Aerosmith duo Steven Tyler and Joe Perry join Hall of Fame

Steven Tyler and Joe Perry Tyler and Perry performed Walk This Way at the ceremony in New York's Times Square

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Aerosmith's Steven Tyler and Joe Perry have officially taken their place in the Songwriters' Hall of Fame.

Sir Elton John and lyricist Bernie Taupin were among the stars at the 44th annual Songwriters Hall of Fame ceremony in New York on Thursday.

The Class of 2013 was made up of Tyler and Perry, Mick Jones and Lou Gramm of Foreigner, Holly Knight, JD Souther and Neighbours composer Tony Hatch.

Sir Elton and Taupin received the Johnny Mercer award.

"When you get an Ivor Novello award or an American songwriter's award, it means so much more than a Grammy because this is where the whole process starts," said Sir Elton.

The duo behind tracks such as Rocket Man and Candle in the Wind, were cited by Sting as "my two heroes", as he opened the ceremony with a performance of their hit song Saturday Night's Alright for Fighting .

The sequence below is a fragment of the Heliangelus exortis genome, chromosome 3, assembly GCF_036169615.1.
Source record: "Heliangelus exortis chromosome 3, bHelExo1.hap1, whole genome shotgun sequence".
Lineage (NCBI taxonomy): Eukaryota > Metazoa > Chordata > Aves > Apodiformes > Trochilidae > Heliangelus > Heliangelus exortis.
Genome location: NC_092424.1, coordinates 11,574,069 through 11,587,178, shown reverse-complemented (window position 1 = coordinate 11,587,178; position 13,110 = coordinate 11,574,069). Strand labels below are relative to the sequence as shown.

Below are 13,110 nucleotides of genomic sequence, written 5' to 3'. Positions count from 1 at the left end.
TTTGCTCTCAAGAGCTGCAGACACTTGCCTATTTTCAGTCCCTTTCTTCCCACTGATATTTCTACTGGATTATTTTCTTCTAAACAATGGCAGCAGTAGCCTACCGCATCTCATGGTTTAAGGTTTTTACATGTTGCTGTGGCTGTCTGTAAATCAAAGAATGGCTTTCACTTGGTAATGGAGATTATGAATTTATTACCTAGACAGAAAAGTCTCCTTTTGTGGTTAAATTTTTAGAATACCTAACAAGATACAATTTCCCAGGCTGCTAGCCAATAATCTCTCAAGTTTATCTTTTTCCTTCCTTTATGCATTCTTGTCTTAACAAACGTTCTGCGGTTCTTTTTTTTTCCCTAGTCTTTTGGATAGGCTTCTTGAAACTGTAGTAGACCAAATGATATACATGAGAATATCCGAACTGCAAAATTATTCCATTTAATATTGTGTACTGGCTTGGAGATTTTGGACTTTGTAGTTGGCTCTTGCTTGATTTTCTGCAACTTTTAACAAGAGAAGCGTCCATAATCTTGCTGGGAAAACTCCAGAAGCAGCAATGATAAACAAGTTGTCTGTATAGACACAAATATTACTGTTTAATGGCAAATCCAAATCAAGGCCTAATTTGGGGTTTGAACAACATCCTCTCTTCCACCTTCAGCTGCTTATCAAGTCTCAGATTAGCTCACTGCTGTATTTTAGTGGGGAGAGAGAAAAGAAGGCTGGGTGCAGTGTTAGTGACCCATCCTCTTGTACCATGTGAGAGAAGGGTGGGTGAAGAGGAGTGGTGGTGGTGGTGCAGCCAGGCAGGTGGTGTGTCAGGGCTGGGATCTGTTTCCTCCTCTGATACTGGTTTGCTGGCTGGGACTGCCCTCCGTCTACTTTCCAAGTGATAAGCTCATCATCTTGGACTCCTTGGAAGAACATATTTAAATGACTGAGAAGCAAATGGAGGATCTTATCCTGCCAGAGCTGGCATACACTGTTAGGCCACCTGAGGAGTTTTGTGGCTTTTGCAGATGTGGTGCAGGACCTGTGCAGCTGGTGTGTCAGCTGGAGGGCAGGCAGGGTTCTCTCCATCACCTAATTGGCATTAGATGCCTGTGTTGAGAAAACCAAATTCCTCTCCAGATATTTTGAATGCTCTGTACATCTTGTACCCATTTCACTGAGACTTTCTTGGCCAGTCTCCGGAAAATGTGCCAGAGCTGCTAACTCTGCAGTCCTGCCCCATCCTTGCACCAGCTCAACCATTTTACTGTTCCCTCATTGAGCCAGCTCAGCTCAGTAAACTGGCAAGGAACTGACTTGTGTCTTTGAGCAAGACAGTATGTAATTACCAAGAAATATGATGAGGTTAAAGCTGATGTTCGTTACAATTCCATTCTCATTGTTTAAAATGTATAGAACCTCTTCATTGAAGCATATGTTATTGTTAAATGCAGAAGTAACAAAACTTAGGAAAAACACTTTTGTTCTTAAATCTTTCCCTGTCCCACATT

Nickelback were on hand to perform a rendition of Aerosmith's Sweet Emotion at the ceremony, while Tyler and Perry performed Walk This Way.

"I love that Joe and I are getting inducted tonight because we put our nose to the grindstone. We can't get harmony if everybody is singing the same note," said Tyler.

"It means that people are listening to what we're doing," added Perry. "Like Steven said, we're always under the hood working, or we're on the road, whatever. That's what the band is, it's work, and we're doing it."

Petula Clark with Tony Hatch Neighbours composer Tony Hatch had a long and fruitful collaboration with Petula Clark

Petula Clark performed Downtown, one of the many hits written and produced by Britain's Tony Hatch, arguably best known in the UK for co-writing the theme tunes to TV soaps Neighbours, Crossroads and the original Emmerdale Farm.

Smokey Robinson - who is recovering from inflamed vocal chords prompting a two-month break from performing - debuted part of a new song he wrote about Berry Gordy, who he called his "mentor, brother, sometimes dad and best friend".

"On the very first day of Motown, when Berry Gordy started Motown, there were five people there, and he sat us down. He said 'we are not just going to make black music; we are going to make music for everybody. We're gonna make music for the world. We're always going to make quality music with great stories and great beats.'

"And thank God, that's what we did."

The night also paid tribute to Hal David, who died last year, and Phil Ramone, who died in March.

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